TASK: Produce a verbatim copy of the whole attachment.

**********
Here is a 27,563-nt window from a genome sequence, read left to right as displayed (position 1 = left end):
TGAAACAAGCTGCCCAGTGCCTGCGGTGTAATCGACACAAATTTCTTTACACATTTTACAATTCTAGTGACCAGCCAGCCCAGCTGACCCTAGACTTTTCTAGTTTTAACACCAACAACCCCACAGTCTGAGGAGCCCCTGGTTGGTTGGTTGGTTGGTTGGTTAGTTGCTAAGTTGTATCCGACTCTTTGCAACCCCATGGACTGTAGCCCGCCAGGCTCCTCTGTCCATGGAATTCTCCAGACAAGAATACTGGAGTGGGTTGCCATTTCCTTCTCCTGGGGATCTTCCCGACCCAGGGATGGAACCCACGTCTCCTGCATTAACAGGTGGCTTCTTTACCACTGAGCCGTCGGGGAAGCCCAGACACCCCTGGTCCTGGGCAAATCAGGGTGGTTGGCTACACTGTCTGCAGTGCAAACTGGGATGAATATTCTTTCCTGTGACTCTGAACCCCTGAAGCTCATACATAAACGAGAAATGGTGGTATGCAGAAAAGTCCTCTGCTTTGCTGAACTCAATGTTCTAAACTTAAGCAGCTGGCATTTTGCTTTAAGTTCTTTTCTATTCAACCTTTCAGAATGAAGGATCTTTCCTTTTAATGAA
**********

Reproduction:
Here is a 27,563-nt window from a genome sequence, read left to right as displayed (position 1 = left end):
TGAAACAAGCTGCCCAGTGCCTGCGGTGTAATCGACACAAATTTCTTTACACATTTTACAATTCTAGTGACCAGCCAGCCCAGCTGACCCTAGACTTTTCTAGTTTTAACACCAACAACCCCACAGTCTGAGGAGCCCCTGGTTGGTTGGTTGGTTGGTTGGTTAGTTGCTAAGTTGTATCCGACTCTTTGCAACCCCATGGACTGTAGCCCGCCAGGCTCCTCTGTCCATGGAATTCTCCAGACAAGAATACTGGAGTGGGTTGCCATTTCCTTCTCCTGGGGATCTTCCCGACCCAGGGATGGAACCCACGTCTCCTGCATTAACAGGTGGCTTCTTTACCACTGAGCCGTCGGGGAAGCCCAGACACCCCTGGTCCTGGGCAAATCAGGGTGGTTGGCTACACTGTCTGCAGTGCAAACTGGGATGAATATTCTTTCCTGTGACTCTGAACCCCTGAAGCTCATACATAAACGAGAAATGGTGGTATGCAGAAAAGTCCTCTGCTTTGCTGAACTCAATGTTCTAAACTTAAGCAGCTGGCATTTTGCTTTAAGTTCTTTTCTATTCAACCTTTCAGAATGAAGGATCTTTCCTTTTAATGAA